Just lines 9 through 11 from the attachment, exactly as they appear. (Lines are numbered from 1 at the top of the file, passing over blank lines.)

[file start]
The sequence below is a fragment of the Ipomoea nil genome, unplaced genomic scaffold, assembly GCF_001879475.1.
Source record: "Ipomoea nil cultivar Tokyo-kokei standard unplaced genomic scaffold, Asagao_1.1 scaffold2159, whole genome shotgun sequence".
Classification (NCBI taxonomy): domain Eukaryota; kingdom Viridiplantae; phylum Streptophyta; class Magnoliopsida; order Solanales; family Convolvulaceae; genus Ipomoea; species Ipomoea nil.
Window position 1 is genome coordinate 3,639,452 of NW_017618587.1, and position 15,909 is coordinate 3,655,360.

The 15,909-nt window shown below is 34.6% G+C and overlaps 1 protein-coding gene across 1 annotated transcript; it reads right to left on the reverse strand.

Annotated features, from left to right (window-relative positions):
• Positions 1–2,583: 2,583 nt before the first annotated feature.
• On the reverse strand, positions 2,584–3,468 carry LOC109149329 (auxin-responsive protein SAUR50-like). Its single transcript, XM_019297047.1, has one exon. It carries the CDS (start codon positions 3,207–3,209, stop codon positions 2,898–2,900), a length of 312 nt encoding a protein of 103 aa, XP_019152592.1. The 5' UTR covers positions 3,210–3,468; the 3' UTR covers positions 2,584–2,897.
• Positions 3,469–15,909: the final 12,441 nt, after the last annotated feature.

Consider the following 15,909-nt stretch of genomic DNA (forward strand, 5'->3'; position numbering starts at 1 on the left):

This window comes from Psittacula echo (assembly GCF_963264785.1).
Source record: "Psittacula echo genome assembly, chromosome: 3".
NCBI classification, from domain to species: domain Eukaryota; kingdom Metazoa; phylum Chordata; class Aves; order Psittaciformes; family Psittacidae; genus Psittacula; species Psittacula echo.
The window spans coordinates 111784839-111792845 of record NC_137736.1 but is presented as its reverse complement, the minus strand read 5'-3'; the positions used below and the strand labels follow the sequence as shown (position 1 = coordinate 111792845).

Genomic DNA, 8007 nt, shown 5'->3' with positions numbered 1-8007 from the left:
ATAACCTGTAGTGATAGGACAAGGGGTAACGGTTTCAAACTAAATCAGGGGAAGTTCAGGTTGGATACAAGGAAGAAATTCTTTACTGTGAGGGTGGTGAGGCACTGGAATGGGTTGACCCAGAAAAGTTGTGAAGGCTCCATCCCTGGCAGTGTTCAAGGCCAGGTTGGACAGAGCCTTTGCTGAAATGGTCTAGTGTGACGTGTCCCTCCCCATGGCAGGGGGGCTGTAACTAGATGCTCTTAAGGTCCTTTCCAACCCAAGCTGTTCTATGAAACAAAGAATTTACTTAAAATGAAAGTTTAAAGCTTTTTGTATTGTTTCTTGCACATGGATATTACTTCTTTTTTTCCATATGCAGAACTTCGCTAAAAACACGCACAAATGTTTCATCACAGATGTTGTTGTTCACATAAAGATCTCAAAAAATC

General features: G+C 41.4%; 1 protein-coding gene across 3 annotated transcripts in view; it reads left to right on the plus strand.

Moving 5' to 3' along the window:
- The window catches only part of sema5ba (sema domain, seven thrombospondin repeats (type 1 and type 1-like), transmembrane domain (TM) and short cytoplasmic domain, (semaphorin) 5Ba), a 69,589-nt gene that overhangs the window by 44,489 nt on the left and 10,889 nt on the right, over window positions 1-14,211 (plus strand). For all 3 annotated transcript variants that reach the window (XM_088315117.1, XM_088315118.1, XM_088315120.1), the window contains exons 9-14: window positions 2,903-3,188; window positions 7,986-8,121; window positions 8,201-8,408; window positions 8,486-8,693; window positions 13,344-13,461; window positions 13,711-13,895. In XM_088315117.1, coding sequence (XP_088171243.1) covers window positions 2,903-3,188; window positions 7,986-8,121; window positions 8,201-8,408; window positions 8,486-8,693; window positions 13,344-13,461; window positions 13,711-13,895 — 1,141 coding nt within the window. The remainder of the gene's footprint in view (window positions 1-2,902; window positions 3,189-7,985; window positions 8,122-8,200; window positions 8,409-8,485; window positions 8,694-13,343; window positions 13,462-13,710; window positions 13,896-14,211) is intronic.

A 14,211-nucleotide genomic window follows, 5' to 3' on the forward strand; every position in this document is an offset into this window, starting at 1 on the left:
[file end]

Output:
• Positions 3,469–15,909: the final 12,441 nt, after the last annotated feature.

Consider the following 15,909-nt stretch of genomic DNA (forward strand, 5'->3'; position numbering starts at 1 on the left):

This window comes from Psittacula echo (assembly GCF_963264785.1).